The phrase ‘tax terrorism’ has become part of the tax lexicon, ever since the BJP, in its manifesto for the 2014 polls, promised to end it. More than once, finance minister Arun Jaitley has expressed his resolve to end it and usher in a non-adversarial tax regime. While many steps have been taken, the effects of it are yet to be seen on the ground, where the I-T officers implement policy.
High pitched assessments
Cairn and Vodafone, where the taxman has raised multi-billion dollar demands (doubtful to say the least), are not even the tip of the iceberg. Both Cairn and Vodafone have invoked international arbitration against the government and neither of the disputes looks likely to be settled anytime soon. While the ‘Dispute Resolution Scheme’ was introduced in this Budget to reduce litigation, it may be a non-starter as one of the conditions is for the taxpayer to accept the primary tax liability, and the only concession one gets is a waiver of penalty, that too only when the disputed tax amount is less than Rs 10 lakh . It is also surreal to expect that victims of high-pitched assessments due to the retrospective tax will just pay up and not contest the tax because penalty could be partially waived. Can there legally be interest and penalty on a retrospective tax at all?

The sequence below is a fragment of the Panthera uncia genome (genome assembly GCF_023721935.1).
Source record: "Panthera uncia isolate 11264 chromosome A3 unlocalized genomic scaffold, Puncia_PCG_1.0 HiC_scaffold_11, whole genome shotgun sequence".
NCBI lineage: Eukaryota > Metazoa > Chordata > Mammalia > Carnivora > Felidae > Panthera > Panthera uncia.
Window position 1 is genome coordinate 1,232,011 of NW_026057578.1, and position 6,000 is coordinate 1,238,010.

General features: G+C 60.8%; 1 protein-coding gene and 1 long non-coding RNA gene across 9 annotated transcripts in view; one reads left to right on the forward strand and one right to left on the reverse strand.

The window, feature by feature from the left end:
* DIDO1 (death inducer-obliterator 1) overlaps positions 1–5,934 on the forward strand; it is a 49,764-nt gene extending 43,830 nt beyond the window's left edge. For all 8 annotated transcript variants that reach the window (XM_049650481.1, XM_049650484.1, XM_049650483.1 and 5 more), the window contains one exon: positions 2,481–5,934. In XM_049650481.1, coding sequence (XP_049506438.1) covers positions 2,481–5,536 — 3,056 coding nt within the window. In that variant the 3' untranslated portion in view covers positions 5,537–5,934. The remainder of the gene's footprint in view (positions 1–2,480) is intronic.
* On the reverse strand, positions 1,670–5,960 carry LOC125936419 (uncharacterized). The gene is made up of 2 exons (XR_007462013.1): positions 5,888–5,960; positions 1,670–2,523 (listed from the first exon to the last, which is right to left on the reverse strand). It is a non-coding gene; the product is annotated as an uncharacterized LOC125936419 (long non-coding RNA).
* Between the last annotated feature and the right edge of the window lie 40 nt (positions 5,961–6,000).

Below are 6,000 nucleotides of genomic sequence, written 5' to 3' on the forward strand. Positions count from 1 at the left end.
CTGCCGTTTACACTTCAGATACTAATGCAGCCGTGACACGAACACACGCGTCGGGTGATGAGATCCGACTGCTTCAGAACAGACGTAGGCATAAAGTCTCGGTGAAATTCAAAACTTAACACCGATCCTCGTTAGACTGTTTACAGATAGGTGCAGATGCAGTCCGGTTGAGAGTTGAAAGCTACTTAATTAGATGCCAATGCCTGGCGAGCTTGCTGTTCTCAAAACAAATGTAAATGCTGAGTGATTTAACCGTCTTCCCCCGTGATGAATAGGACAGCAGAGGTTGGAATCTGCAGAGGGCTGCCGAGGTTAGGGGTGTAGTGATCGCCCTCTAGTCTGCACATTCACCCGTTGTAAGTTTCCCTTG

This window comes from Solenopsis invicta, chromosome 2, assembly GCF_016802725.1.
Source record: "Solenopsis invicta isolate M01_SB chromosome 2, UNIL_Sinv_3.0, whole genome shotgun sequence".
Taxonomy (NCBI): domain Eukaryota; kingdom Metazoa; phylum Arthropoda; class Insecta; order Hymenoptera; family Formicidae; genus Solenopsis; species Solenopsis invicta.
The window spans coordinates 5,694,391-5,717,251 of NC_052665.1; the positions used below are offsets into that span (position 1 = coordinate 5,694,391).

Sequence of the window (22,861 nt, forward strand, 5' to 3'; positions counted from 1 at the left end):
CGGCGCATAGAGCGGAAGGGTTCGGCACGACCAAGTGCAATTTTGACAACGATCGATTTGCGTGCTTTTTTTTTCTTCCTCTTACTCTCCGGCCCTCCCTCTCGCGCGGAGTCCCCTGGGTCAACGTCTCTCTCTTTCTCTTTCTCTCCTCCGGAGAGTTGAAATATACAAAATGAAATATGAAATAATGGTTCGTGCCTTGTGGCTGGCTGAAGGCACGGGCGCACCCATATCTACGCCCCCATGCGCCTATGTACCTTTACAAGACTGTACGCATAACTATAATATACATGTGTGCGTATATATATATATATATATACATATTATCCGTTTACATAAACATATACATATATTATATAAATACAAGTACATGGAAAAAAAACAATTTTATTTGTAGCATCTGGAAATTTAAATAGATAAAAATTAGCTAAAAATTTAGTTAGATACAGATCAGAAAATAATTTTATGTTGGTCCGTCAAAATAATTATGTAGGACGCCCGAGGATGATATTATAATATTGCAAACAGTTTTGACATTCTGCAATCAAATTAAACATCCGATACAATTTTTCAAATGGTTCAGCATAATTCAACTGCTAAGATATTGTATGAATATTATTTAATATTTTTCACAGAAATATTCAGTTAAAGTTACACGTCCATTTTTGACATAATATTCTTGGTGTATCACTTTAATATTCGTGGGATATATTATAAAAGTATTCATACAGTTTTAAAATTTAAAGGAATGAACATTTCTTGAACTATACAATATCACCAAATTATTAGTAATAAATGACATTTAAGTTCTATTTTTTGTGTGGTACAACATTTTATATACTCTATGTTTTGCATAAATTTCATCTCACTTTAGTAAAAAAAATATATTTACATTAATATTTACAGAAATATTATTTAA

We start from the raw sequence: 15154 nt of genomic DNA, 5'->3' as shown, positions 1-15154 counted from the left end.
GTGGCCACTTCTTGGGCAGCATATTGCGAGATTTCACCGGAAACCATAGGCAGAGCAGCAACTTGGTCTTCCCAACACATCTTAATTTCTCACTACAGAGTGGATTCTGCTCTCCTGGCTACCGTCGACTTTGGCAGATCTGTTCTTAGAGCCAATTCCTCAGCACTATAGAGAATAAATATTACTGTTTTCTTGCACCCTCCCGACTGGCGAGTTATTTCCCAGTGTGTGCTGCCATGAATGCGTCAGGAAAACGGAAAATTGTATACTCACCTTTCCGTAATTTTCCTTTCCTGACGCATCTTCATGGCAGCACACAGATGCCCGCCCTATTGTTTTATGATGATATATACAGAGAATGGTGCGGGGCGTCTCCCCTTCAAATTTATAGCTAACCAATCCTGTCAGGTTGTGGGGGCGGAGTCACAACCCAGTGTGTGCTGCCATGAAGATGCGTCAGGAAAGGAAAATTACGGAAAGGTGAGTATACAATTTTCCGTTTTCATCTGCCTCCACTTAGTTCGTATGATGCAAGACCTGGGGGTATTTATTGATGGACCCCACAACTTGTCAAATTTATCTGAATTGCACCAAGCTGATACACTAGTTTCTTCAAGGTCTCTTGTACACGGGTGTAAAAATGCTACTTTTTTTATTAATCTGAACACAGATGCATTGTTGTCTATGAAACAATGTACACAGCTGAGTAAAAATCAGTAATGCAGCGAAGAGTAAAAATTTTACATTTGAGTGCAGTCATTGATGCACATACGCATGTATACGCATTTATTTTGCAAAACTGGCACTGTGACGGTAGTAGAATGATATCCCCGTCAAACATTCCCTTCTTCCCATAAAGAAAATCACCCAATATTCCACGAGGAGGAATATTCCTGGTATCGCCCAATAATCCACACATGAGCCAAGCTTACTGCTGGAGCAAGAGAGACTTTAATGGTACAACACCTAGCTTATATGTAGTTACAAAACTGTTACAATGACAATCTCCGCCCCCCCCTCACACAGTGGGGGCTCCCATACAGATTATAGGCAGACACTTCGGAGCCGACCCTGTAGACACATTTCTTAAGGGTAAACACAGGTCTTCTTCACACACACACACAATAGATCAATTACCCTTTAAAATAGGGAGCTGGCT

The CBDT also made a welcome move, warning action against I-T officers found guilty of high- pitched/unreasonable assessments. But until the Board takes action in a few cases and sets an example, it is unlikely that the CBDT’s circular will have any deterrent effect. The high-pitched assessments of the past are winding their way slowly through the tax system. Nobody knows when they will be finally settled—one reckons, in a minimum of 10-15 years. Taxpayers may accept a perverse assessment system and a quick appeals process but when both are broken, there is no hope!
Disputed demands, inflated treasury & overstretched judiciary
Statistics tell the story! A whopping R5 lakh crore demanded by the taxman is contested by the taxpayer and is stuck at various levels of the litigation chain (see accompanying graph).Over the last five years, many high-pitched demands have been driven by the unreasonable targets set by UPA II.
Where the taxpayer does not get a stay from appellate authorities, she has to pay atleast a significant portion of the demand upfront, thereby contributing to the government coffers but with a big sword hanging over the final outcome of the disputes. These piled up litigations have another important consequence—they rob the tribunals and courts of valuable time, which could have been used to hear cases having ramifications for an entire industry. For instance—the IBM case, that has repercussions on the entire software sector (taxability of packaged software payments) is awaiting a hearing from the apex court for over 3 years, despite being granted special leave.
While the ITAT has brought down pendency by a few thousand cases, the figure of 1 lakh outstanding cases means it shall take several years to reduce this by even half.
One of the laudable measures taken by the ministry last year was to give retrospective effect to its circular increasing the monetary threshold for Revenue to appeal against CIT(A) and ITAT orders. But the limit of Rs 5 lakh and R10 lakh is too low and needs to be atleast tripled to drastically cut the litigation pile up.